Traces of War
Time Out says
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The three photographers in this show make work about war. But rather than the usual grim images of scorched battlefields and ashen-faced civilians, they take a more sideways approach.
KCL artist-in-residence Baptist Coelho has taken the Indian-Pakistani territorial conflict over the Siachen Glacier in the Himalayas as his case study. At nearly 19,000 feet, it’s the highest battleground on earth, where the climate kills as many soldiers as combat. Coelho’s photos of a huddled, naked body with arms, legs and fingers knotted together make for a lucid meditation on human frailty. A museum-style display based around a 1905 mountaineering survival book he discovered in the college archives is, however, less direct and less engaging.
Australian photographer Shaun Gladwell uses war as a prism to look at issues of empathy and perspective. A two-channel film of a pair of soldiers, circling each other, one filming the other, reminds us of the endless playback of war in the era of 24-hour rolling news coverage and viral media. In another piece, a dark-haired, bearded man field-strips an assault rifle whilst knelt and blindfolded. The wall caption reveals that he isn’t a militant or insurgent, but an incognito US soldier. It’s an interesting play on our face value assumptions; that it’s viewed through a VR headset adds little but some annoying button-fiddling.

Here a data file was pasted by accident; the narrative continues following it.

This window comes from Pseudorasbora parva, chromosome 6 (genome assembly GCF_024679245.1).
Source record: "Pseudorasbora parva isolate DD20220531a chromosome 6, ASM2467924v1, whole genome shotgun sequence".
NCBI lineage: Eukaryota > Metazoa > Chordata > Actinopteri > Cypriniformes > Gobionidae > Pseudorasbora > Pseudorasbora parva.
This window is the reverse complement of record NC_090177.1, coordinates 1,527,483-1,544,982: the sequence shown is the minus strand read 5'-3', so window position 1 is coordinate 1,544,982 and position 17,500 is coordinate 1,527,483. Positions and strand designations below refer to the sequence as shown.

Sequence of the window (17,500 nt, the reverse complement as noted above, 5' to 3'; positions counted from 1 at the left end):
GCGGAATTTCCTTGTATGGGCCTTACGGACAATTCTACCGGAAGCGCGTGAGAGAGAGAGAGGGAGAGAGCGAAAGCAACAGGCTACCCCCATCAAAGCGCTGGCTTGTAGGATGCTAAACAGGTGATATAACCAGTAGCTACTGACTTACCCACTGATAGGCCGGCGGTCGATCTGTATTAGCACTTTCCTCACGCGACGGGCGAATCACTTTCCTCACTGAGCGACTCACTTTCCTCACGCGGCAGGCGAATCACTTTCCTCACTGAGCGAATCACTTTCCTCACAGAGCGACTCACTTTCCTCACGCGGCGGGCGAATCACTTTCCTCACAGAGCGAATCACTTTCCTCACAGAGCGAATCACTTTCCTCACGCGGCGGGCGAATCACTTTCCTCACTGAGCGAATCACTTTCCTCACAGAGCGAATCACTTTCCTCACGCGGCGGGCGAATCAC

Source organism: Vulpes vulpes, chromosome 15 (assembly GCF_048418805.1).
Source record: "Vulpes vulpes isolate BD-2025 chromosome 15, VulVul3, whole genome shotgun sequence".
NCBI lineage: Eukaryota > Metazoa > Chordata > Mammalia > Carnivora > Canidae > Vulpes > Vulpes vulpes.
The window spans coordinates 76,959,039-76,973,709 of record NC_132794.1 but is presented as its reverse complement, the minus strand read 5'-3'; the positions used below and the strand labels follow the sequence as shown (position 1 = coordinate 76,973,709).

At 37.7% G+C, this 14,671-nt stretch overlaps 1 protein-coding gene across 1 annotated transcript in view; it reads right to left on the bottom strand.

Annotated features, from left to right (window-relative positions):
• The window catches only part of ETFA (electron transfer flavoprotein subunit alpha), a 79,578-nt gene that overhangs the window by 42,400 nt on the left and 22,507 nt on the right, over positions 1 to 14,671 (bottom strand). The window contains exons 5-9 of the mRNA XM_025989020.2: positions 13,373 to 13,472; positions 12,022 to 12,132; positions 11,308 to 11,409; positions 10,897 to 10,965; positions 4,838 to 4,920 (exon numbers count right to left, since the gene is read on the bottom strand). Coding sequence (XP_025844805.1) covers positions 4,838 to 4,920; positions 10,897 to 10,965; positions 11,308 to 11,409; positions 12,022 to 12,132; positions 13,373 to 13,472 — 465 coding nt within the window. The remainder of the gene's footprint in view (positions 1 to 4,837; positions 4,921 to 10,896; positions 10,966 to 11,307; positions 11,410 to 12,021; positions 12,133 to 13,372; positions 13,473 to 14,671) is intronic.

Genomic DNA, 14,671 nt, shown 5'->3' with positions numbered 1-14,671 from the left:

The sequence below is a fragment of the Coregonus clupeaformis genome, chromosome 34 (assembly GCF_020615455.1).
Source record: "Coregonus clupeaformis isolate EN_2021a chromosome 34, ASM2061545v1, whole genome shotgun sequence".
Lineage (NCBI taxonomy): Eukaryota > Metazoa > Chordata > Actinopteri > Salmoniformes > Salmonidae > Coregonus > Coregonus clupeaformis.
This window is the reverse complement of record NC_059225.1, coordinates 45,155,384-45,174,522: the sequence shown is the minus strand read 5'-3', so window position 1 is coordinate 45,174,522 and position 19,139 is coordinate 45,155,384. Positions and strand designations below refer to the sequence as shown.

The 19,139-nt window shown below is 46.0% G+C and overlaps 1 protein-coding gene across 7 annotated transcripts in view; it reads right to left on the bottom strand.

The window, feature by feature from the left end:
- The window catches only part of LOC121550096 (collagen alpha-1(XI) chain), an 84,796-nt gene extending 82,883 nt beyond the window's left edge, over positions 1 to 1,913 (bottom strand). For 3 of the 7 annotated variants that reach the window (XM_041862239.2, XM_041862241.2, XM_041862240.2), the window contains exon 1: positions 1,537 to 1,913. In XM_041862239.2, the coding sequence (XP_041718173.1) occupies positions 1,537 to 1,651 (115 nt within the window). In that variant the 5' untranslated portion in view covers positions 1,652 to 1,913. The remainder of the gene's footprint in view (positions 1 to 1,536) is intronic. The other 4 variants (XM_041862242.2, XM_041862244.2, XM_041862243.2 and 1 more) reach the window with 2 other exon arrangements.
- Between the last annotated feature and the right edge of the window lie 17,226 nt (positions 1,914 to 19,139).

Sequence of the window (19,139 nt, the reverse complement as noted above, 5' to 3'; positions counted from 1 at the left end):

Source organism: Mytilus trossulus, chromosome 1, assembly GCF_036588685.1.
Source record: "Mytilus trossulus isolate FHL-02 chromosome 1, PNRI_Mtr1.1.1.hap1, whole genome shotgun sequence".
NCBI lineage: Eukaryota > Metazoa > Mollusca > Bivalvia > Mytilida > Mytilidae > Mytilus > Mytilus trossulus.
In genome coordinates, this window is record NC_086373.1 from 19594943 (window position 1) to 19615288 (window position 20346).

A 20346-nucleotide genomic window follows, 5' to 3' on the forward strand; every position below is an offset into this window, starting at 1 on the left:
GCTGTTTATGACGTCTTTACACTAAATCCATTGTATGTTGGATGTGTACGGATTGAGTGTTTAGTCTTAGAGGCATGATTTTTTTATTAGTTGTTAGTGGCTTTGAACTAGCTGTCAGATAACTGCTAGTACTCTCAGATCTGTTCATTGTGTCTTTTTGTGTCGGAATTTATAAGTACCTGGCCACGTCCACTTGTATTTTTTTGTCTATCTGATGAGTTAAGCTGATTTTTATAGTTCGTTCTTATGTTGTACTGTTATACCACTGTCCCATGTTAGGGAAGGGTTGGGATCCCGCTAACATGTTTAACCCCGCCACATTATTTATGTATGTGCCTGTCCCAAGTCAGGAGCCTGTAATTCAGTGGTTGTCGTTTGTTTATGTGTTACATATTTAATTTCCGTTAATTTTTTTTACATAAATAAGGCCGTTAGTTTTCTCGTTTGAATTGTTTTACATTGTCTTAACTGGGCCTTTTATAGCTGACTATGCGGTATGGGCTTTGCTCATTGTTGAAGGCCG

Lastly, Iraq-born Jananne Al-Ani has one film and a few stills from another on display. They feature aerial shots of landscapes affected by wars across history – from archaeological sites in the Middle East to disused munitions factories in Kent. These slick black-and-white images are couched in the optics of drone surveillance; I was reminded of that footage of bin Laden’s secret compound before it was stormed by the Navy SEALs.
It’s a cramped, slightly disjointed exhibition, mostly because Somerset House’s Inigo Rooms were never built for things like AV projections and installations. But regardless, you get three varied voices offering fresh commentaries on a subject that we’re all too often numbed to by overexposure.